Grafitti subversion of the original phrase, from the photostream of Paul Neve
A post by Valter on Lev Shestov’s influence on Georges Bataille leads me again to the aphorism Nothing is True, Everything is Permitted. I think I’ve known this phrase from my Wired days, but first absorbed it consciously last summer while reading Burroughs’s excellent Cities of the Red Night.
Research of the last hour:
- “Nothing is true, all is permitted”: so said I to myself. Into the coldest water did I plunge with head and heart. Ah, how oft did I stand there naked on that account, like a red crab! —Thus Spoke Zarathustra
“Nothing is True, Everything is Permitted” is the famous aphorism attributed to Hassan i Sabbah.
The aphorism was first used by Friedrich Nietzsche in his 1880s work Thus Spoke Zarathustra (original German Nichts ist wahr, Alles ist erlaubt). Like Crowley‘s “‘Do what thou wilt’ shall be the whole of the law“, this phrase is often interpreted in its most literal sense to mean that objective reality does not exist (see relativism) and therefore that free will is unlimited. However, “Nothing is True and Everything is Permitted” is more widely interpreted to mean “there is no such thing as an objective truth outside of our perception; therefore, all things are true and possible”. It is a basic tenet in chaos magic and a core concept in discordianism and pirate utopias.
The aphorism is mentioned in the 1938 novel Alamut and in William Burroughs’s novel Cities of the Red Night. It is used as a credo on Axiom, Bill Laswell’s record label and alluded to in the title of Isis’s album In the Absence of Truth. Brion Gysin‘s biography is titled Nothing Is True – Everything Is Permitted: The Life of Brion Gysin.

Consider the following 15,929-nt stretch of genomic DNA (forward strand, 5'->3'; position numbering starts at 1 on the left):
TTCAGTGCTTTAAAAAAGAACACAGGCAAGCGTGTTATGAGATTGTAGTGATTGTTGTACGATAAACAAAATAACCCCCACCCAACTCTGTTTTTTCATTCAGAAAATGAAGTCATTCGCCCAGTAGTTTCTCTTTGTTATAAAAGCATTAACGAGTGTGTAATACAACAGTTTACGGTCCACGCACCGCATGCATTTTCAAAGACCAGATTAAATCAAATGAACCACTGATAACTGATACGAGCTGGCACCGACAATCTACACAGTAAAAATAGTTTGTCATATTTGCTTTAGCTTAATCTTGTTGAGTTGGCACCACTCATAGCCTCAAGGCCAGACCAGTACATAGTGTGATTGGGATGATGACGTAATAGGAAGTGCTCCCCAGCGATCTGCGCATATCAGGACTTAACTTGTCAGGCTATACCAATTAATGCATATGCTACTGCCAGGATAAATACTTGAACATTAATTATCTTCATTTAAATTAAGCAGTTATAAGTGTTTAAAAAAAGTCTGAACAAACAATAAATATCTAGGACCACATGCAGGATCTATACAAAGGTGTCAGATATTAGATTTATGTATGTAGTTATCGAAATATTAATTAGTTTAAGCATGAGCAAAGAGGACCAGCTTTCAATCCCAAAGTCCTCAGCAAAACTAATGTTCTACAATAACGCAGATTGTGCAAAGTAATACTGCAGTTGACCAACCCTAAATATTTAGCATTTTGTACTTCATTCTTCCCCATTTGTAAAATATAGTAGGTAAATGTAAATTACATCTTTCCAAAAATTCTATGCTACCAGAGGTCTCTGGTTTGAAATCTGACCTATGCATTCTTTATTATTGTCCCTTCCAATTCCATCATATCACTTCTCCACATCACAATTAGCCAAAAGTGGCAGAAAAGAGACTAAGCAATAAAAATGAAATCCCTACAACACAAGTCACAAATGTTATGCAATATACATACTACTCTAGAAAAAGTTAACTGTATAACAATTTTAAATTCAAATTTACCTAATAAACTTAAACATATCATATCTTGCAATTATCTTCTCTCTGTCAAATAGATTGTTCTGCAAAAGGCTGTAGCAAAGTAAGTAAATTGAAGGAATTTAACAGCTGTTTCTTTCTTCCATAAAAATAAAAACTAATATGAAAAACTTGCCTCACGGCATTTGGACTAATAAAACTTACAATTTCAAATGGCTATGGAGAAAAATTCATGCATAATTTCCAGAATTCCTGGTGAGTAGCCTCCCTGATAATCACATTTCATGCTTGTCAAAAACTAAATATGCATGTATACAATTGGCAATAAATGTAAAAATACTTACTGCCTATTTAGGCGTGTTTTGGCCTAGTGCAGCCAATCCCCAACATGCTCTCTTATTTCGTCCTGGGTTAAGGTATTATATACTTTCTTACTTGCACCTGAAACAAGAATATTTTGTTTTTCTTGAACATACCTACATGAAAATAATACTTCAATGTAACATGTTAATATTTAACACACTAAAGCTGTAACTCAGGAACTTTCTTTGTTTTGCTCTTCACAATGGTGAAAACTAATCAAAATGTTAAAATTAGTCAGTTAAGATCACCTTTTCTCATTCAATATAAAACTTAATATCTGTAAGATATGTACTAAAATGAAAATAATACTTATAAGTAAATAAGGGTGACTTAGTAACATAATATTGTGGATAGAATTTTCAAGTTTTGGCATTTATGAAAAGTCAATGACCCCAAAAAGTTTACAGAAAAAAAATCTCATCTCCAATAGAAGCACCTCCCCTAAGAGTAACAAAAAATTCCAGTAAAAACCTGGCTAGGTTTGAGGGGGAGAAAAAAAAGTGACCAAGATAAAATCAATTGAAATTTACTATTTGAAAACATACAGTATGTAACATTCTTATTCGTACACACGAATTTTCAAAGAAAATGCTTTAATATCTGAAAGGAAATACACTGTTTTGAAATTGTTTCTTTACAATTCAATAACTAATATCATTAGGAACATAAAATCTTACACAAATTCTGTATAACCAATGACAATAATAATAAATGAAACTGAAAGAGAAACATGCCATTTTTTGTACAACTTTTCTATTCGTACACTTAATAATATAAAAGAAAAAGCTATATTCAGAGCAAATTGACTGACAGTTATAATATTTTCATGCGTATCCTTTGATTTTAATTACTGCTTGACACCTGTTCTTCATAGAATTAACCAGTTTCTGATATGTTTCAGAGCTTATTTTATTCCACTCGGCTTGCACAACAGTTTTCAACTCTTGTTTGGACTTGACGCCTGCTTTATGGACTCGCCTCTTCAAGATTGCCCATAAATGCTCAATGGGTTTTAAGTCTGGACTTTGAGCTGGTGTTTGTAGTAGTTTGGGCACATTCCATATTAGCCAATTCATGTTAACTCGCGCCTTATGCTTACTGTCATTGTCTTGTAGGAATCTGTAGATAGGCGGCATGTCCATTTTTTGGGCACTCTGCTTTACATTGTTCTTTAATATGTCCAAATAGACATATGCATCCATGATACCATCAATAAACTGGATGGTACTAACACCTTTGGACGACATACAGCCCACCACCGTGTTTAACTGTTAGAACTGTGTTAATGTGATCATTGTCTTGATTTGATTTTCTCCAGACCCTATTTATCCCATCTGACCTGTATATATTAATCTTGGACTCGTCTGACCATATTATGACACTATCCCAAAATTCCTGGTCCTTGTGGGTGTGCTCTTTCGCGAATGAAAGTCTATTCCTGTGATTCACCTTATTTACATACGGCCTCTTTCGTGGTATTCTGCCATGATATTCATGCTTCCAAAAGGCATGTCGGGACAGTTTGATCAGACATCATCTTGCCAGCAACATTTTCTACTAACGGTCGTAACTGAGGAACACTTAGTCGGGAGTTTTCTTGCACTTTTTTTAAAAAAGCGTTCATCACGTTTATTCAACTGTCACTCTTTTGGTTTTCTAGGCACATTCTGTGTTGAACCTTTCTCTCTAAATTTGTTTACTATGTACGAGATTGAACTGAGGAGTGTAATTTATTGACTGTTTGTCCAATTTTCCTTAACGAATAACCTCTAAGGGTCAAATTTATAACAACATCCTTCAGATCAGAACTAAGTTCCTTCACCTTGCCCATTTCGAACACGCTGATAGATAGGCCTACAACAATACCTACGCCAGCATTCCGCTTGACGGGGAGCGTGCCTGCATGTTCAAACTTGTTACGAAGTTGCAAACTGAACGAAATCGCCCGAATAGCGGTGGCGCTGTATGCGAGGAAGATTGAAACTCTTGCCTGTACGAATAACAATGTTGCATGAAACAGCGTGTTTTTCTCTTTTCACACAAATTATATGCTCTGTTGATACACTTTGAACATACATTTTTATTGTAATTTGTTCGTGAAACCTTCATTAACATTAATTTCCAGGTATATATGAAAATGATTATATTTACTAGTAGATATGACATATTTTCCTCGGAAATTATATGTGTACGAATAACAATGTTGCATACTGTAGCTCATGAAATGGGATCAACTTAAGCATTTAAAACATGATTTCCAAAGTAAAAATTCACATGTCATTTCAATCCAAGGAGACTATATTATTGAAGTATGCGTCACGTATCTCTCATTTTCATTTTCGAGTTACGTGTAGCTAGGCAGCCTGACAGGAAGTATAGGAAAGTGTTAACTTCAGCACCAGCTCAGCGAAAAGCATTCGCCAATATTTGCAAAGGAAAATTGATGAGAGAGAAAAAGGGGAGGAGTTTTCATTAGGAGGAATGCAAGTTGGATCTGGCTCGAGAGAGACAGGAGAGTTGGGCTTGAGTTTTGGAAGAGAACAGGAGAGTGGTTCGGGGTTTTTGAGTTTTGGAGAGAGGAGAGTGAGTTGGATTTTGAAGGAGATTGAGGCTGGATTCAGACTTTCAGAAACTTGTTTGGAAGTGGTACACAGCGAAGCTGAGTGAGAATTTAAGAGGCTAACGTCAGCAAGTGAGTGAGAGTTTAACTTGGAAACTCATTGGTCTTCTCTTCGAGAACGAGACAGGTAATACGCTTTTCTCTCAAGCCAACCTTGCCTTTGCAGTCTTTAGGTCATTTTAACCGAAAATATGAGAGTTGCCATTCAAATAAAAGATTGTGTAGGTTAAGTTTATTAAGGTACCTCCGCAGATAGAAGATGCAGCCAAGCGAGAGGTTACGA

P. S. Surya notes in his biography of Bataille that the phrase “nothing is true” originates with Dostoevski. There could be some truth in that since Dostoevski was born 20 years before Nietzsche.
Turner mumbles those words to Chas in Performance.
As you’ve brought up Nietzsche, I’ve misplaced the origin of the following (mis?-)quote. Perhaps you’d know where it’s from:
“There are aspects of good people I find loathsome, least of all the evil within them.”
…Turner mumbles those words to Chas in Performance….
Thanks, that film is extremely relevant to my film canon.
…“There are aspects of good people I find loathsome, least of all the evil within them.”…
No, did you quote this as a something Nietzsche wrote?
The Nietzsche quote was used in Chabrol’s La Cérémonie… or at least a chartacter in the film credited it to Nietzsche. So far I’ve been unable to track down the source, but it’s relevant to an article I’m writing for the upcoming Chabrol Blogathon.
I’ve checked Google Books too (and did not find the quote, nor parts of it), it is all too possible that Chabrol ascribed the quote to Nietzsche, without there being any truth in his ascription, no?
You may be correct.